[Coco] Coco to PC cable
boisy at tee-boy.com
Tue Mar 10 12:47:05 EDT 2009
On Mar 10, 2009, at 11:25 AM, Roger Taylor wrote:
> At 09:57 AM 3/10/2009, you wrote:
>> Depends on how you want to do it.
>> If you can burn an EPROM or buy a ROM pak from Cloud 9, you can use
>> DriveWire. The documentation for how to build a DriveWire cable is
>> in the DriveWire 3 Specification document in the "Support" section
>> of the Cloud 9 web site. Or you could buy a cable from them. I've
>> just downloaded DriveWire 3, burned it onto an EPROM, soldered up a
>> cable, and got it running. It's very cool. There are servers for
>> MS-Windows, Linux, and MacOS X.
>> Roger Taylor has a program that will convert a file to an audio
>> file which can be CLOADed into the CoCo's cassette port. I think
>> you can also produce such a file using a CoCo emulator running on a
>> modern PC.
>> Then you just need a CoCo cassette cable. Roger also sells a ROM
>> pak that contains a program similar to DriveWire, as well as a
>> bluetooth wireless serial interface.
> CoCoNet hasn't been released yet, but it will be free as a download
> and I'll sell EPROM copies of the client for a small fee. The ROM
> can drop in the bluetooth pak and give the CoCo a wireless virtual
> floppy drive system on powerup, not to mention HTTP requests and
> remote printing support.
This message is not intended to start a flame war or be anything
negative. It is a call to openness.
I highly suggest that you make your product compatible with the open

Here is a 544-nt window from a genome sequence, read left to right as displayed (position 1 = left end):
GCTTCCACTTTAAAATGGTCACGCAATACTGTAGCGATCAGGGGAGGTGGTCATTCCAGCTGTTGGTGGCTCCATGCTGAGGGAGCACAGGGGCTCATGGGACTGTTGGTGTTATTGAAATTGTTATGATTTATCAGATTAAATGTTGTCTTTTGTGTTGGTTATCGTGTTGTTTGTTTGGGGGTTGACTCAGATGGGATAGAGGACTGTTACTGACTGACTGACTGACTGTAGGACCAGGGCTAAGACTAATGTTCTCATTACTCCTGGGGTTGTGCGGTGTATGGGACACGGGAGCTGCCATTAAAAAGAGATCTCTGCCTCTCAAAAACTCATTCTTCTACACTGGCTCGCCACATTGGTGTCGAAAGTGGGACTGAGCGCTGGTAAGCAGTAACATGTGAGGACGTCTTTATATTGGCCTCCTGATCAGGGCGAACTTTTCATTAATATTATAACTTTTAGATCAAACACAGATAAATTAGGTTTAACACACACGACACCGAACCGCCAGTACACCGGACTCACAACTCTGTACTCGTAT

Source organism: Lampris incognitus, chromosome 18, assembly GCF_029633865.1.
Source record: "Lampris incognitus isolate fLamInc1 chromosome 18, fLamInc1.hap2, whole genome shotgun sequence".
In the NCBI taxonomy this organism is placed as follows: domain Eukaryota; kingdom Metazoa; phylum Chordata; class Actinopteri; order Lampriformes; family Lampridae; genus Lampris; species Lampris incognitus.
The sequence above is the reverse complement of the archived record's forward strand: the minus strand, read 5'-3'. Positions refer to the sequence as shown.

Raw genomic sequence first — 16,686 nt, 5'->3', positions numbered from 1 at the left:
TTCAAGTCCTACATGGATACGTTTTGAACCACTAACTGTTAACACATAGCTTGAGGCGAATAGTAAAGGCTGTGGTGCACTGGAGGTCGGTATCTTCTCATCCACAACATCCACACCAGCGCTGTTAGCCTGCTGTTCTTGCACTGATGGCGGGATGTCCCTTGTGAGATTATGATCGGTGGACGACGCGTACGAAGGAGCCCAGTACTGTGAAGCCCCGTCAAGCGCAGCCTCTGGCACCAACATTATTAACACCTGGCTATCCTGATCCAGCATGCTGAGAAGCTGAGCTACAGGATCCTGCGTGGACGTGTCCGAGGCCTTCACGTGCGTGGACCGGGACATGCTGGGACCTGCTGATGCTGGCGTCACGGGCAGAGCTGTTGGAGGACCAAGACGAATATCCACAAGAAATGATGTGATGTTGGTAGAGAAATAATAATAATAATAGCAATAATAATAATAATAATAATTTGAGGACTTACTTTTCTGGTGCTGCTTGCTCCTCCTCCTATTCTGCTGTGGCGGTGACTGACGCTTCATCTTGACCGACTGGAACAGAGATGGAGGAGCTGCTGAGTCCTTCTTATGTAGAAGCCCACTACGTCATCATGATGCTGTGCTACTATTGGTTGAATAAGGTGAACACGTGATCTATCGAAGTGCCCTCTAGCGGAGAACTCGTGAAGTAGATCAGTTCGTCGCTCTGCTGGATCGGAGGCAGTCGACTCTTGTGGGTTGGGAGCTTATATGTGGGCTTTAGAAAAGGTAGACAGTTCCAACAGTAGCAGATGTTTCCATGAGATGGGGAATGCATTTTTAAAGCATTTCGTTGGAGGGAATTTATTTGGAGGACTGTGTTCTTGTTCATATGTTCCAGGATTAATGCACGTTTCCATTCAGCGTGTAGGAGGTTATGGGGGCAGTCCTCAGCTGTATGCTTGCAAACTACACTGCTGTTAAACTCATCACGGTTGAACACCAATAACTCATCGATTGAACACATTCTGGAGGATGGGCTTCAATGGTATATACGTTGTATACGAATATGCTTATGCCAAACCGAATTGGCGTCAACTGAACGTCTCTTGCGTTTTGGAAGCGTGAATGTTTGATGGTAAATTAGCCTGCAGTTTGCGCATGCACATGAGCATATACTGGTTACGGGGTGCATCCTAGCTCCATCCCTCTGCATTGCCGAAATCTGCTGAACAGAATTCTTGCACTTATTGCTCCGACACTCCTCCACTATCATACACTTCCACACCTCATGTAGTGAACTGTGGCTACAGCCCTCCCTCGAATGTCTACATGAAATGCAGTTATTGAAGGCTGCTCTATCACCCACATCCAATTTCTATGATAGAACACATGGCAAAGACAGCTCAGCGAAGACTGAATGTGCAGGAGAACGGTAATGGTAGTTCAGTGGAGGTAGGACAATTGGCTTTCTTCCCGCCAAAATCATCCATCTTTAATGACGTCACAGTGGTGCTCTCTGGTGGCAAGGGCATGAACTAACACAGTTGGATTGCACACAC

and published DriveWire 3 protocol.
There are several good reasons for this:
1. Interoperability: Existing DriveWire customers would be able to
take advantage of your server software.
2. Compatibility: You wouldn't have to write NitrOS-9 drivers to talk
to your server -- they're already written and are now freely
available. HDB-DOS for DriveWire would also just "work."
The obvious downside to not adopting the DriveWire 3 protocol would be
that there would be two different standards for information
interchange between the CoCo and a server. CoCo users would be forced
to choose one or the other in many cases.
Since there is a great deal of commonality between DriveWire 3 and
your product, I think the CoCo community would really embrace this
opportunity for interoperability and compatibility. It certainly
would make their world easier.
If you're concerned about some features that you implemented in your
protocol that aren't in DriveWire 3, I'll be happy to review them with
you and extend the DriveWire 3 protocol specification to accommodate
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